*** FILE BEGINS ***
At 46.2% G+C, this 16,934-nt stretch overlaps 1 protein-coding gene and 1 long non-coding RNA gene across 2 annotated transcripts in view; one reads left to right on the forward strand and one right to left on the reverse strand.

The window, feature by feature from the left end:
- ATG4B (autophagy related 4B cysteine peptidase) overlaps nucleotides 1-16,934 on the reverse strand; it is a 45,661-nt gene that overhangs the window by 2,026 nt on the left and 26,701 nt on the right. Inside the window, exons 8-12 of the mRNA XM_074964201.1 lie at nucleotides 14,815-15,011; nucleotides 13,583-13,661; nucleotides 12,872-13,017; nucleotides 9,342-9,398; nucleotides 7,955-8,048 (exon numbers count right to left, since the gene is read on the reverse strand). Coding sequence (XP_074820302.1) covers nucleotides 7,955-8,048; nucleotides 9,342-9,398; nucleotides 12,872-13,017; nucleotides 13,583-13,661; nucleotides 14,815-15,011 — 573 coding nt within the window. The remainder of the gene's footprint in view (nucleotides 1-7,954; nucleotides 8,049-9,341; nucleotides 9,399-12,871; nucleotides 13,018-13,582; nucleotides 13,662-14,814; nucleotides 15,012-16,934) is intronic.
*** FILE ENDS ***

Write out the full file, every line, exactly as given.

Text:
At 46.2% G+C, this 16,934-nt stretch overlaps 1 protein-coding gene and 1 long non-coding RNA gene across 2 annotated transcripts in view; one reads left to right on the forward strand and one right to left on the reverse strand.

The window, feature by feature from the left end:
- ATG4B (autophagy related 4B cysteine peptidase) overlaps nucleotides 1-16,934 on the reverse strand; it is a 45,661-nt gene that overhangs the window by 2,026 nt on the left and 26,701 nt on the right. Inside the window, exons 8-12 of the mRNA XM_074964201.1 lie at nucleotides 14,815-15,011; nucleotides 13,583-13,661; nucleotides 12,872-13,017; nucleotides 9,342-9,398; nucleotides 7,955-8,048 (exon numbers count right to left, since the gene is read on the reverse strand). Coding sequence (XP_074820302.1) covers nucleotides 7,955-8,048; nucleotides 9,342-9,398; nucleotides 12,872-13,017; nucleotides 13,583-13,661; nucleotides 14,815-15,011 — 573 coding nt within the window. The remainder of the gene's footprint in view (nucleotides 1-7,954; nucleotides 8,049-9,341; nucleotides 9,399-12,871; nucleotides 13,018-13,582; nucleotides 13,662-14,814; nucleotides 15,012-16,934) is intronic.